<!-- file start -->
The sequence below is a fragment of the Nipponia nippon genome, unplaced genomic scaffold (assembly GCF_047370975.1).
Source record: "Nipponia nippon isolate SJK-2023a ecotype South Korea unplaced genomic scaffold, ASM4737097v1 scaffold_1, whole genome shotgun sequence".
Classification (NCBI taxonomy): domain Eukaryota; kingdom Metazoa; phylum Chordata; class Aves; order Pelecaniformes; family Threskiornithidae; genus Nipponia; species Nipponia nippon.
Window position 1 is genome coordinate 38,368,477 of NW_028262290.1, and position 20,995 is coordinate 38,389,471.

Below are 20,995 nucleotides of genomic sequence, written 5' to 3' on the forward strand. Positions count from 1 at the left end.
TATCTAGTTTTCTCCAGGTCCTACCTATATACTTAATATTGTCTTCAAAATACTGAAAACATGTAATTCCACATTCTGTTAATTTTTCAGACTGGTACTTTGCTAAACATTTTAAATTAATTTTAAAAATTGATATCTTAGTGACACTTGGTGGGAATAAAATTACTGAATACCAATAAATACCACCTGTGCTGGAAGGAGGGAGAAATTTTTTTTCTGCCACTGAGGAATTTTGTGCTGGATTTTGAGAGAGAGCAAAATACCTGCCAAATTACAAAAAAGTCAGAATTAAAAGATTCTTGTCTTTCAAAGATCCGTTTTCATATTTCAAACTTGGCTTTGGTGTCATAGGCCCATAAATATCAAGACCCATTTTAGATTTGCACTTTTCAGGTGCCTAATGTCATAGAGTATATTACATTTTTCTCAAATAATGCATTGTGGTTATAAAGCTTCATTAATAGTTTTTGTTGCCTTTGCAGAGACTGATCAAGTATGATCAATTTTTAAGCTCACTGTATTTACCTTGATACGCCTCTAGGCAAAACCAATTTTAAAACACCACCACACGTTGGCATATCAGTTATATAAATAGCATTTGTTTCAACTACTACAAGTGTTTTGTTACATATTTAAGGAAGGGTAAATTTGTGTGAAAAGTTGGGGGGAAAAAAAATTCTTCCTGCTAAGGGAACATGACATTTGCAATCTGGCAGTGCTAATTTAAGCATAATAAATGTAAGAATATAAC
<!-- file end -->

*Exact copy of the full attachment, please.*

The sequence below is a fragment of the Nipponia nippon genome, unplaced genomic scaffold (assembly GCF_047370975.1).
Source record: "Nipponia nippon isolate SJK-2023a ecotype South Korea unplaced genomic scaffold, ASM4737097v1 scaffold_1, whole genome shotgun sequence".
Classification (NCBI taxonomy): domain Eukaryota; kingdom Metazoa; phylum Chordata; class Aves; order Pelecaniformes; family Threskiornithidae; genus Nipponia; species Nipponia nippon.
Window position 1 is genome coordinate 38,368,477 of NW_028262290.1, and position 20,995 is coordinate 38,389,471.

Below are 20,995 nucleotides of genomic sequence, written 5' to 3' on the forward strand. Positions count from 1 at the left end.
TATCTAGTTTTCTCCAGGTCCTACCTATATACTTAATATTGTCTTCAAAATACTGAAAACATGTAATTCCACATTCTGTTAATTTTTCAGACTGGTACTTTGCTAAACATTTTAAATTAATTTTAAAAATTGATATCTTAGTGACACTTGGTGGGAATAAAATTACTGAATACCAATAAATACCACCTGTGCTGGAAGGAGGGAGAAATTTTTTTTCTGCCACTGAGGAATTTTGTGCTGGATTTTGAGAGAGAGCAAAATACCTGCCAAATTACAAAAAAGTCAGAATTAAAAGATTCTTGTCTTTCAAAGATCCGTTTTCATATTTCAAACTTGGCTTTGGTGTCATAGGCCCATAAATATCAAGACCCATTTTAGATTTGCACTTTTCAGGTGCCTAATGTCATAGAGTATATTACATTTTTCTCAAATAATGCATTGTGGTTATAAAGCTTCATTAATAGTTTTTGTTGCCTTTGCAGAGACTGATCAAGTATGATCAATTTTTAAGCTCACTGTATTTACCTTGATACGCCTCTAGGCAAAACCAATTTTAAAACACCACCACACGTTGGCATATCAGTTATATAAATAGCATTTGTTTCAACTACTACAAGTGTTTTGTTACATATTTAAGGAAGGGTAAATTTGTGTGAAAAGTTGGGGGGAAAAAAAATTCTTCCTGCTAAGGGAACATGACATTTGCAATCTGGCAGTGCTAATTTAAGCATAATAAATGTAAGAATATAAC